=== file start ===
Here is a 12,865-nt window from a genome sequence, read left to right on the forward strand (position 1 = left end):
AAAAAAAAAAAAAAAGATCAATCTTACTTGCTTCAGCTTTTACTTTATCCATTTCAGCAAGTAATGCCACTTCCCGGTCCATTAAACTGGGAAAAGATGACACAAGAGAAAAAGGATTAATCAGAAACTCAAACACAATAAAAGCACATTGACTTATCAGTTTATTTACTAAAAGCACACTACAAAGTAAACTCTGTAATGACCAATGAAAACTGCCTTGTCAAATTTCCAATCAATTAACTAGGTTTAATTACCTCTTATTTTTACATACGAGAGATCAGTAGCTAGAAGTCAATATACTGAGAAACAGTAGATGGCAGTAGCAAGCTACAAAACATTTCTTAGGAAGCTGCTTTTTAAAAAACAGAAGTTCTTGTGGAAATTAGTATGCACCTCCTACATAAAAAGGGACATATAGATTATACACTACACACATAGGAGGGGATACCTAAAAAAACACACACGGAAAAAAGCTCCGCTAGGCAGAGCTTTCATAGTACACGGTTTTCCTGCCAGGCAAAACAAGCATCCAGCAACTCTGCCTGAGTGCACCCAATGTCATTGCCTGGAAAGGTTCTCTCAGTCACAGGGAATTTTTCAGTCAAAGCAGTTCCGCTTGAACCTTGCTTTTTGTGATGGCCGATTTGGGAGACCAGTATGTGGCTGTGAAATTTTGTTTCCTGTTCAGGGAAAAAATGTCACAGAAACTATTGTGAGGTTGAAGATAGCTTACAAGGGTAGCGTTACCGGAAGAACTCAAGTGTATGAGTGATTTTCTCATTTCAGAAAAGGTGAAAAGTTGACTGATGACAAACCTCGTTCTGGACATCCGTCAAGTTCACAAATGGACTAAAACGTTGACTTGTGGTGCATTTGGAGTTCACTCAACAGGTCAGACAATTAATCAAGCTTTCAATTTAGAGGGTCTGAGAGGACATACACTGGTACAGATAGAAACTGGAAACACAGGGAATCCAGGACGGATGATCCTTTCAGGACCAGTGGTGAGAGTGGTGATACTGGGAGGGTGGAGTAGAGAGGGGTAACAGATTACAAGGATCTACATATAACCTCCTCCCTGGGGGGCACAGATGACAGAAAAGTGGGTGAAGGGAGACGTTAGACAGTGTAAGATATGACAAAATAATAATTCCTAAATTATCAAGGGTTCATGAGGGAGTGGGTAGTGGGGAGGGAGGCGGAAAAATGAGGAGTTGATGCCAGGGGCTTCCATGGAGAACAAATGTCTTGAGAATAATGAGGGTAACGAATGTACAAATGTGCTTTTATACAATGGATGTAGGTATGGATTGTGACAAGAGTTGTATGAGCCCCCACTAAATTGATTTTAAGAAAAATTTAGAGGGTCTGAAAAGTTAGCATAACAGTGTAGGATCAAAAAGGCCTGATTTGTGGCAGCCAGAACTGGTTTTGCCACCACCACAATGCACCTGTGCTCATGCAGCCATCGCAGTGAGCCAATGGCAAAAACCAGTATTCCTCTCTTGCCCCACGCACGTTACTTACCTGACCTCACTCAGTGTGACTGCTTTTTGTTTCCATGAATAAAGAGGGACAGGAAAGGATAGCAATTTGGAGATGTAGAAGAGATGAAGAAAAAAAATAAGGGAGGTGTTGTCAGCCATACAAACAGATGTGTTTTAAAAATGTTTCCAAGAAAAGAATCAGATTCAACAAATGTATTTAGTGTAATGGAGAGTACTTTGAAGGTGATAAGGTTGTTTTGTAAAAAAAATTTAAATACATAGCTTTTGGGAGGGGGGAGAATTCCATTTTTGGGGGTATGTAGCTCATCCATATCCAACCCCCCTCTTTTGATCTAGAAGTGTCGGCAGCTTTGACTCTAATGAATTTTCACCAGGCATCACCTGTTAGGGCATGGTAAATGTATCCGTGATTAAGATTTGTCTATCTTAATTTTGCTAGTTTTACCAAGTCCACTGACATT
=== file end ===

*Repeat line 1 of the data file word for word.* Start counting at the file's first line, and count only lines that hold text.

Here is a 12,865-nt window from a genome sequence, read left to right on the forward strand (position 1 = left end):